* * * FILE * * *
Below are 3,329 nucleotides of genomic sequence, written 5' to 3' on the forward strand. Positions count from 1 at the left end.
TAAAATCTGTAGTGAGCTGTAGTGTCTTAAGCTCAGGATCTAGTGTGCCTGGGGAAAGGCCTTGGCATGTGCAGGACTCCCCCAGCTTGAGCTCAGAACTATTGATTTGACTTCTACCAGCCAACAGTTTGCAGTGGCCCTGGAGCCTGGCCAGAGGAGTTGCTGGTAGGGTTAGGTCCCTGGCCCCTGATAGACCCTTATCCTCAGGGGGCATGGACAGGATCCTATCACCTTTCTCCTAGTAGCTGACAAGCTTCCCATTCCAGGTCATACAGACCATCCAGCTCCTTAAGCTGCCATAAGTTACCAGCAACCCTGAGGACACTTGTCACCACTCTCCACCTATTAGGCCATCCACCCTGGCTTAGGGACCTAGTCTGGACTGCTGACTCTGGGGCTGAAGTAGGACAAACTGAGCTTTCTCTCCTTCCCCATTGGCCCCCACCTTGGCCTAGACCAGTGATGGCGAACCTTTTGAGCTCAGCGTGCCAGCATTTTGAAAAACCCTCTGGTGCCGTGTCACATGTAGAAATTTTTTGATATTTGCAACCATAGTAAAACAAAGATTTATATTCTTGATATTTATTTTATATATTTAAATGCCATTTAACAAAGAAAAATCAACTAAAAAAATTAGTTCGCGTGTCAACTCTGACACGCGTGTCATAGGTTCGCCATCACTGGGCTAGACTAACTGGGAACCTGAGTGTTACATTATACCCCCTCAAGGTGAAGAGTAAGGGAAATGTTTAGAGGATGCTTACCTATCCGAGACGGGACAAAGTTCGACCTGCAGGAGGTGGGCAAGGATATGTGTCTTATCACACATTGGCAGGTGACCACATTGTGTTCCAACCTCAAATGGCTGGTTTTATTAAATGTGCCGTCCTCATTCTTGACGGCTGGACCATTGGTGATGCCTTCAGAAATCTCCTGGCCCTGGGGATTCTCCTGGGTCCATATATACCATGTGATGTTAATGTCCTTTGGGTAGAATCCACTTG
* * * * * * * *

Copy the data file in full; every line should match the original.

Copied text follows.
Below are 3,329 nucleotides of genomic sequence, written 5' to 3' on the forward strand. Positions count from 1 at the left end.
TAAAATCTGTAGTGAGCTGTAGTGTCTTAAGCTCAGGATCTAGTGTGCCTGGGGAAAGGCCTTGGCATGTGCAGGACTCCCCCAGCTTGAGCTCAGAACTATTGATTTGACTTCTACCAGCCAACAGTTTGCAGTGGCCCTGGAGCCTGGCCAGAGGAGTTGCTGGTAGGGTTAGGTCCCTGGCCCCTGATAGACCCTTATCCTCAGGGGGCATGGACAGGATCCTATCACCTTTCTCCTAGTAGCTGACAAGCTTCCCATTCCAGGTCATACAGACCATCCAGCTCCTTAAGCTGCCATAAGTTACCAGCAACCCTGAGGACACTTGTCACCACTCTCCACCTATTAGGCCATCCACCCTGGCTTAGGGACCTAGTCTGGACTGCTGACTCTGGGGCTGAAGTAGGACAAACTGAGCTTTCTCTCCTTCCCCATTGGCCCCCACCTTGGCCTAGACCAGTGATGGCGAACCTTTTGAGCTCAGCGTGCCAGCATTTTGAAAAACCCTCTGGTGCCGTGTCACATGTAGAAATTTTTTGATATTTGCAACCATAGTAAAACAAAGATTTATATTCTTGATATTTATTTTATATATTTAAATGCCATTTAACAAAGAAAAATCAACTAAAAAAATTAGTTCGCGTGTCAACTCTGACACGCGTGTCATAGGTTCGCCATCACTGGGCTAGACTAACTGGGAACCTGAGTGTTACATTATACCCCCTCAAGGTGAAGAGTAAGGGAAATGTTTAGAGGATGCTTACCTATCCGAGACGGGACAAAGTTCGACCTGCAGGAGGTGGGCAAGGATATGTGTCTTATCACACATTGGCAGGTGACCACATTGTGTTCCAACCTCAAATGGCTGGTTTTATTAAATGTGCCGTCCTCATTCTTGACGGCTGGACCATTGGTGATGCCTTCAGAAATCTCCTGGCCCTGGGGATTCTCCTGGGTCCATATATACCATGTGATGTTAATGTCCTTTGGGTAGAATCCACTTG